There are two garden types associated with Mediterranean regions. They are formal and informal gardens.

Informal gardens utilize gravel and their planting is structured in structural masses and groups. Informal gardens get their inspiration from the arid regions of Spain and Southern Italy and the less arid South of France with its shrubby vegetation or maquis.

In these regions, rosemary, citrus fruits, lavender, olive, grasses, succulents and vines grow well.  They have muted white colors and they incorporate purple-blues and soft sage-gray greens. Gravel is used to create pathways and it is also used between areas of planting. The gravel has drift of plants that appear intermittently with arrangements of boulders and rocks. A dry stream bed can be recreated with clusters of drought resistant, informally arranged plants.

Mediterranean Garden design

For urban spaces, terra-cotta is used along with mosaic tiles or features to add splashes of color.

The walls of these gardens are usually white-washed with clear backdrops for shadows. Hues are usually bold where paint is used. Rustic containers bring in colorful paintings at key points and they can also be used as focal features. The rustic containers can also be arranged in informal groups containing various sizes.

The formal Mediterranean gardens feature stone and water along with specimen trees like tall, slender cypresses and clipped hedges. In some Mediterranean gardens found in Southern Italy and Spain, there is a visible Moorish influence that can be observed. The Moorish influence can be seen in the water features and the courtyards of the Alhambra and Spain’s Generalife. The formal Mediterranean garden design style usually features a decorative parterre planting. In the formal Mediterranean garden style, plants are majorly used because of their foliage rather than the color of their flowers. Cool shade is provided by planting dense trees like Quercus ilex (holm oak).

The Mediterranean Garden Design Style

Mediterranean gardens became popular as a result of the fact that tourists that vacationed in the Mediterranean region wanted a garden that reflected the style of the region. The region features warm, dry summers and mild winters that favor select groups of plants. These plants include succulents, vines, herbs, lavender and olive trees all combined in a unique style. The plants are usually low-growing and hardy. The plants are often natural looking with a background of textured surfaces like scree and gravel. The trees in the Mediterranean garden provide shade and water is barely utilized by landscape designers in this garden. The Mediterranean atmosphere can be recreated in any outdoor space. Roof terraces, decorative courtyards and big sheltered pots can be used.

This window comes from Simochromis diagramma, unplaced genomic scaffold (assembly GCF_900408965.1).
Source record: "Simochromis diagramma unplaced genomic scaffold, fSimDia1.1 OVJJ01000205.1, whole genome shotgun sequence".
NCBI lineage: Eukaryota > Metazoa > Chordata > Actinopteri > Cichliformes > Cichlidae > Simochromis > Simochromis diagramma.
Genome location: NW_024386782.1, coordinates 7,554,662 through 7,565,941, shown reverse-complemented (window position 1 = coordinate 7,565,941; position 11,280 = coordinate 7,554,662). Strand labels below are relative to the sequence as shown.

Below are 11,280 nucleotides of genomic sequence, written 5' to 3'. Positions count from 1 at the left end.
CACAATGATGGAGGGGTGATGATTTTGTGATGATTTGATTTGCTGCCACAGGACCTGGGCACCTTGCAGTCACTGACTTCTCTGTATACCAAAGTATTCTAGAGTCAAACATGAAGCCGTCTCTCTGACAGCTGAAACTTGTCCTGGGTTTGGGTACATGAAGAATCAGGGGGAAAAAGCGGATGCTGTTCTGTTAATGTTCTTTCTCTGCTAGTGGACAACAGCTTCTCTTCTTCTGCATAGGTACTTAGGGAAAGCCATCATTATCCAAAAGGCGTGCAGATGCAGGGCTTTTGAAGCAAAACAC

Formal paving is not used to define pathways in Mediterranean gardens. Gravel is used across the entire space and it is used as mulch for planted areas and also as hard landscaping. The Mediterranean garden is unified this way. Plants can be grouped informally and smaller areas of paving can be left to provide stable seating surfaces. Arbors and pergolas are used for shades and they can be matched with vines and other climbers to further boost the appeal of the Mediterranean look in the garden. This also creates a nice seating arena where meals can be shared. Trees can also be planted individually in major locations or in groves for patterned shades.

Water is sparingly used in these gardens. It is hardly used for large pools. Water is majorly used as a focal point or to create sounds. Water can also be used as bubbling fountains or decorative rills in courtyard gardens to recreate the effect of Moorish gardens in Southern Italy and Spain. Terra-cotta pots give the gardens splashes of pink and vivid red while colorful mosaics and tiles give the garden vibrant patterns.


Pools and Rills

In Mediterranean garden designs, garden designers confine water to rills. Water is used to mark spatial divisions and refresh the air. There are water bowls and overflowing containers in gravel gardens that are used for gentle sound and reflections.

Shady Seating Areas

In the sun-drenched Mediterranean gardens, shade is highly important. Shade can be provided by trees planted in groups or individually. Arbors with climbers and timber pergolas provide nice outdoor shades.

Terra-Cotta Tiles and Pots

Mediterranean gardens usually have terra-cotta pots. These pots are used as planting containers or focal points in the garden. Old olive oil pots are also nice sculptural features. Larger sized pots can also be used where possible.

Mediterranean Garden - Terra-Cotta Tiles and Pots

Mosaic Features

Little, colored bubbles laid out in intricate patterns are also used to make the floor surfaces on roof terraces and courtyards.

Gravel Floor

Gravels in Mediterranean gardens usually consist of limestone. The limestones create a textured, light surface through which plants can grow. Focal points can be created using large boulders. The landscape fabric below suppresses weeds.

Silver Foliage and Succulents

Various species have adapted to drought by using silver, fleshy and fine foliage. Lavender and Rosemary are the most popular choices. Bergenia, Agave, Yucca, Genista and Euphorbia are also used.

Also read: TYPES OF GARDENS: Formal Garden. As for the lavender plant used very often in the Mediterranean gardens: Garden design and plants: Lavender will add a luxuriant touch and scent to your garden next spring